Focus on speed, agility and transformation to maximize business outcomes
“We’re all in sales, right? It actually doesn’t matter what it says on our business cards.” —Mark Jeffries, author and speaker
Mark Jeffries, Alan Chapman and the other featured Sales Performance Management keynote presenters at IBM Vision 2015 shared valuable insights that apply to nearly any line of business. Several important takeaways from this presentation can be applied to today’s organizations, regardless of industry or department. Chief among these insights is the need to focus on speed, agility, transformation and constant selling.
Jeffries kicked off the keynote with a story from Tony Hsieh, the chief executive officer (CEO) at Zappos, which is a well-known online shoe and clothing retailer. The story illustrates one of the core points from the keynote: the selling never stops.
Zappos gets inundated with applicants whenever it posts new job opportunities. The organization has a specific hiring process to select among top candidates for open positions. The final candidates are then flown out to Las Vegas, Nevada at Zappos’ expense for an interview.
The candidates are all told to meet at a central location at McCarran International Airport. Someone shows up with a “Zappos” sign, takes the candidates to a shuttle bus and drives them to the Zappos campus. The bus driver then gives the candidates directions to a conference room, where they all take a seat and wait to meet the company’s head of human resources (HR). To the candidates’ surprise when the head of HR walks in, the head of HR is the bus driver.
The interview for the job actually started on the bus. As soon as the bus driver/head of HR walks in, he immediately dismisses several of the candidates and tells them that their interviews are over. The selling never stops.
Why did Jeffries begin with this particular story? He wanted the audience to understand that the sales function is relevant to all of us, regardless of which department we are in—and even when it comes to selling ourselves for a job. After his opening keynote comments, Jeffries brought Chapman, Director of Sales Performance Management at IBM, onto the stage to discuss the changes and challenges that sales teams are facing. Chapman also discussed the technologies that sales teams are utilizing to make the best use of growing data volumes. He said that the most profound change for Sales Performance Management during the past few years was employees having to face increased pressure for speed, agility and transformation of the organization.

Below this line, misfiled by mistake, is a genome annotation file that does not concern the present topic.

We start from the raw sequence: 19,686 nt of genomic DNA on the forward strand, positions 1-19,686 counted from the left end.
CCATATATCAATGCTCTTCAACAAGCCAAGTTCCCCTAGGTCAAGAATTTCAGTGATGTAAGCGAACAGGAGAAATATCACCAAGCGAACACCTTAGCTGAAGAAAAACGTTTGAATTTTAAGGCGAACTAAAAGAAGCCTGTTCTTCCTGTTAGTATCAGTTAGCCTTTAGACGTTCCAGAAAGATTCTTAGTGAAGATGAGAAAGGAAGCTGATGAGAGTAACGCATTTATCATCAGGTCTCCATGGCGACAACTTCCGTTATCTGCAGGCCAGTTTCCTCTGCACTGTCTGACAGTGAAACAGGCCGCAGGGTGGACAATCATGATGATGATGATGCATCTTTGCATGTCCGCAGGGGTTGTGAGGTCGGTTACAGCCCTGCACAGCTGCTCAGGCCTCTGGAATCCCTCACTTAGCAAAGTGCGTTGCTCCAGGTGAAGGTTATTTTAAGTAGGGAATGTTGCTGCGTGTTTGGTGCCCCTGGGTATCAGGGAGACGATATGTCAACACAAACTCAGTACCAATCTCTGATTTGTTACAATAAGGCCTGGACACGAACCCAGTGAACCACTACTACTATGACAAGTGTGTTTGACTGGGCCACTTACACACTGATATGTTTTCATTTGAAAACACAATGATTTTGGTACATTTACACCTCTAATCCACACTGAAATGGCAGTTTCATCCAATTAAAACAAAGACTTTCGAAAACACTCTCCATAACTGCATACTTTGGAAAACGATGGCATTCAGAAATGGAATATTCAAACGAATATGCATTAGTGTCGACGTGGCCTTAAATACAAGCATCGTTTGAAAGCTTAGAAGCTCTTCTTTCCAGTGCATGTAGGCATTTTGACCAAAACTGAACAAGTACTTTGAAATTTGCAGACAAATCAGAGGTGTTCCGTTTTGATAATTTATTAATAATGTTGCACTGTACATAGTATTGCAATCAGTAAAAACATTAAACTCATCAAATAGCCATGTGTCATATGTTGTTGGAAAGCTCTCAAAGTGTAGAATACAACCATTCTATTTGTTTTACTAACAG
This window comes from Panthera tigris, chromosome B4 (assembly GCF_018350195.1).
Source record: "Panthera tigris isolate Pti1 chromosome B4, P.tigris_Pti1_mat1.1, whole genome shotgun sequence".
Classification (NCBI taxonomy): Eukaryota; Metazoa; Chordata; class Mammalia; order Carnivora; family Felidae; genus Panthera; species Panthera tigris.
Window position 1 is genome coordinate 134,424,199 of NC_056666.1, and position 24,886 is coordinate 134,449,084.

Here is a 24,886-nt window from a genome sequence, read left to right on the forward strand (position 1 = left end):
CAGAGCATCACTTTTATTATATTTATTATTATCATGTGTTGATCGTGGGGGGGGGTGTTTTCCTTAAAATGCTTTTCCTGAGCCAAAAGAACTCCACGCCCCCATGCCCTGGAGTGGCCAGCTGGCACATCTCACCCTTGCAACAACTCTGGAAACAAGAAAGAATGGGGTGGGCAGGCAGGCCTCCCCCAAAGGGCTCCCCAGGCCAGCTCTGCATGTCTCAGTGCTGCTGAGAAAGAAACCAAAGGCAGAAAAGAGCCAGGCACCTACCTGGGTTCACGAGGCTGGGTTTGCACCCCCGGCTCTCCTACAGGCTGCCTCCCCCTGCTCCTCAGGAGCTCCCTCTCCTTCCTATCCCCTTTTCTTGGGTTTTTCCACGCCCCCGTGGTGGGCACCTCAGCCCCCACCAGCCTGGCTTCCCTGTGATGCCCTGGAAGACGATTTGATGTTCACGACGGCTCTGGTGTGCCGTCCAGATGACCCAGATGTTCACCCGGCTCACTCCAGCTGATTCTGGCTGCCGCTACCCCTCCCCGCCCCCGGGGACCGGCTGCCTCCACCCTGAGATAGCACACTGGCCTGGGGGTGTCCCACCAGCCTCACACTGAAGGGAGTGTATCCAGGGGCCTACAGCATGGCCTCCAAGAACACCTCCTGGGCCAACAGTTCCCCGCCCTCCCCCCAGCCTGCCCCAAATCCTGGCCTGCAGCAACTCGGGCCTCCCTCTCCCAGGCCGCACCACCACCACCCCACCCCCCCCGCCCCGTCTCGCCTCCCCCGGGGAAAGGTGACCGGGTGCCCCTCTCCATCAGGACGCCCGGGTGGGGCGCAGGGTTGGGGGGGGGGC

This change should come as no surprise to those in the financial services industries. Organizations in banking, insurance and wealth management continually face challenges that require ongoing transformation. For example, banks are challenged by disruptive technologies such as Bitcoin, mobile payments and increased customer demands for personalization and speed.
In his recent article in The Financial Brand, “7 Habits of a Highly Successful Digital Bank,” Roberto Ferrari lays out a way for banks to sustain growth and encourage agile transformation. The inspiration for the article is the widely read book, The 7 Habits of Highly Effective People, by Stephen R. Covey.
Habit number seven, strive for a faster innovation planning cycle, was the standout habit in Chapman’s presentation during the IBM Vision 2015 keynote. Organizations are regularly faced with challenges that call into question legacy processes. Are they doing things in the most efficient and the most cost-effective ways? By improving existing processes and implementing new ones that fit the needs of the business, banks and other organizations have the opportunity to increase revenue and gain a competitive advantage. The key differentiator that businesses must remember is agility. Ferrari emphasizes this point in his description of habit seven for a highly successful digital bank:
The seven habits book end with a discussion around the capacity to continuously improve, balancing and renewing resources for long-term well being. Successful banks in the digital world need to do the same… striving for continuous improvement and renewal. In order to do so, organizations need to get much faster in the way they learn, act and react.